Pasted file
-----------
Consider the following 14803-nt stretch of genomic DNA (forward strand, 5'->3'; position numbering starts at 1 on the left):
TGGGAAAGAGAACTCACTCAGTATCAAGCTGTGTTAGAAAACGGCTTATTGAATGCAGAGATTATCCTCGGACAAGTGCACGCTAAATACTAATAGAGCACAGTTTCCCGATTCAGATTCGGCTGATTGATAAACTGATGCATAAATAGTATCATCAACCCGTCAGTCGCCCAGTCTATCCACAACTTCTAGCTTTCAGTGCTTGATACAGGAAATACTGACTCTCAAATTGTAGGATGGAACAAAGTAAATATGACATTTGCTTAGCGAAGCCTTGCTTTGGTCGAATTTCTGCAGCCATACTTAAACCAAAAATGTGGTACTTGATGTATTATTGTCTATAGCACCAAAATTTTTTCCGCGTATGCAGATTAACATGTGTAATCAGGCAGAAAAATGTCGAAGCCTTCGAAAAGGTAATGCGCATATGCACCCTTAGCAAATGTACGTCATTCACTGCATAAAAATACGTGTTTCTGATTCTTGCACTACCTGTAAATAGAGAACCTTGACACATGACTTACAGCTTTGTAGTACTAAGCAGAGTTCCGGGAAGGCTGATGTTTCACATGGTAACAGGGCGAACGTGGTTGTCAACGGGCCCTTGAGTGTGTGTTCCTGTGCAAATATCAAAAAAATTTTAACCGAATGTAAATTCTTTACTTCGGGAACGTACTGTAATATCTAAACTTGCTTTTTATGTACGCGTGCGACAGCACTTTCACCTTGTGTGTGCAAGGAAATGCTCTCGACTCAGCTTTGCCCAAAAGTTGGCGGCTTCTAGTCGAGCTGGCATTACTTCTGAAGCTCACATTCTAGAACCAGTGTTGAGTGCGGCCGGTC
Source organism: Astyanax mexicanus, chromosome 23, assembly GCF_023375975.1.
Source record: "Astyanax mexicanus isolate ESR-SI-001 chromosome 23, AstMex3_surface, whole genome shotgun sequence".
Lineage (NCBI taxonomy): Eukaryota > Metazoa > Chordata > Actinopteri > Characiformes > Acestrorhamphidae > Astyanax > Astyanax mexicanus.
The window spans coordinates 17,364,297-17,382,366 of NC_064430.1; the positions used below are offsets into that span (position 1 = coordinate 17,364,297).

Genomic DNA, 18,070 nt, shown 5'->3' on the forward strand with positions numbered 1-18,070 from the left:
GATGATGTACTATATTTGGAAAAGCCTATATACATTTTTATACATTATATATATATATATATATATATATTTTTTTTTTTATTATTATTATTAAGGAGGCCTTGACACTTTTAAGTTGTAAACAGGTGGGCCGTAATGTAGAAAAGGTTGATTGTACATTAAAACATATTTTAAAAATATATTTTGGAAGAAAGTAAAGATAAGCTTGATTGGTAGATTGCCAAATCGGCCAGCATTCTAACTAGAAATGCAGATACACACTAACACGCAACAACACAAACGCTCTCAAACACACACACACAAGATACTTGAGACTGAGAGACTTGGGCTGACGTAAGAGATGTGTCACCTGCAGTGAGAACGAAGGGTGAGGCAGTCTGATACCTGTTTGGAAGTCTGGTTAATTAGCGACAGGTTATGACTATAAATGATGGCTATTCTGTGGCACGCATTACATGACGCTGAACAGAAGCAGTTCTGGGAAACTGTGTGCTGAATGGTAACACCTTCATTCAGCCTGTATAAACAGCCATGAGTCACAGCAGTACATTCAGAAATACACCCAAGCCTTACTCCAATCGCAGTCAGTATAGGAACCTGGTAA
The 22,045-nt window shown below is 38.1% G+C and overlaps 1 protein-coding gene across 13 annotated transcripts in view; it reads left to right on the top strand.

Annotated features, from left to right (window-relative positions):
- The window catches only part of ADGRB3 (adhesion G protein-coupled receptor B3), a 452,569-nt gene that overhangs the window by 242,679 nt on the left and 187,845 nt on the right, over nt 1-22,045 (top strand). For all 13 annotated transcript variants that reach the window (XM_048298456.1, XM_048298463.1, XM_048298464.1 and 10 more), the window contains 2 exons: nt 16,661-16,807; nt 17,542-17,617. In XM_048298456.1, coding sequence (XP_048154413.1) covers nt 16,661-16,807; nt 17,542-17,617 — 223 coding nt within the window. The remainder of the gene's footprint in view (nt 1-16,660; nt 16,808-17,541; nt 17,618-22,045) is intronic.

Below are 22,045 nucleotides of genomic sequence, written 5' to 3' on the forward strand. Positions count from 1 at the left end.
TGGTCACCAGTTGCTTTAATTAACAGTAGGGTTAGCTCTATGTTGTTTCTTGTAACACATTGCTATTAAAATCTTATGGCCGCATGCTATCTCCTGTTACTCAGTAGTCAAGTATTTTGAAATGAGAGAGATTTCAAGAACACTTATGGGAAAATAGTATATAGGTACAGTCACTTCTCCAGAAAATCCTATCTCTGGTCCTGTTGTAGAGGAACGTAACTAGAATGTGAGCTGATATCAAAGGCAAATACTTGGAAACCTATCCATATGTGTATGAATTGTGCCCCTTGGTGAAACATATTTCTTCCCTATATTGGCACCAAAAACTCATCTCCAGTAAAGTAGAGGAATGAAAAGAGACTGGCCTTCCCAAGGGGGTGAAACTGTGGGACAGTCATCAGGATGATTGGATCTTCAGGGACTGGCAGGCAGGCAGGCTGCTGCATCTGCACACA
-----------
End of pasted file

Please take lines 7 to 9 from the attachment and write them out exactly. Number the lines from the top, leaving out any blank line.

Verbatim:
Genomic DNA, 18,070 nt, shown 5'->3' on the forward strand with positions numbered 1-18,070 from the left:
GATGATGTACTATATTTGGAAAAGCCTATATACATTTTTATACATTATATATATATATATATATATATATTTTTTTTTTTATTATTATTATTAAGGAGGCCTTGACACTTTTAAGTTGTAAACAGGTGGGCCGTAATGTAGAAAAGGTTGATTGTACATTAAAACATATTTTAAAAATATATTTTGGAAGAAAGTAAAGATAAGCTTGATTGGTAGATTGCCAAATCGGCCAGCATTCTAACTAGAAATGCAGATACACACTAACACGCAACAACACAAACGCTCTCAAACACACACACACAAGATACTTGAGACTGAGAGACTTGGGCTGACGTAAGAGATGTGTCACCTGCAGTGAGAACGAAGGGTGAGGCAGTCTGATACCTGTTTGGAAGTCTGGTTAATTAGCGACAGGTTATGACTATAAATGATGGCTATTCTGTGGCACGCATTACATGACGCTGAACAGAAGCAGTTCTGGGAAACTGTGTGCTGAATGGTAACACCTTCATTCAGCCTGTATAAACAGCCATGAGTCACAGCAGTACATTCAGAAATACACCCAAGCCTTACTCCAATCGCAGTCAGTATAGGAACCTGGTAA
The 22,045-nt window shown below is 38.1% G+C and overlaps 1 protein-coding gene across 13 annotated transcripts in view; it reads left to right on the top strand.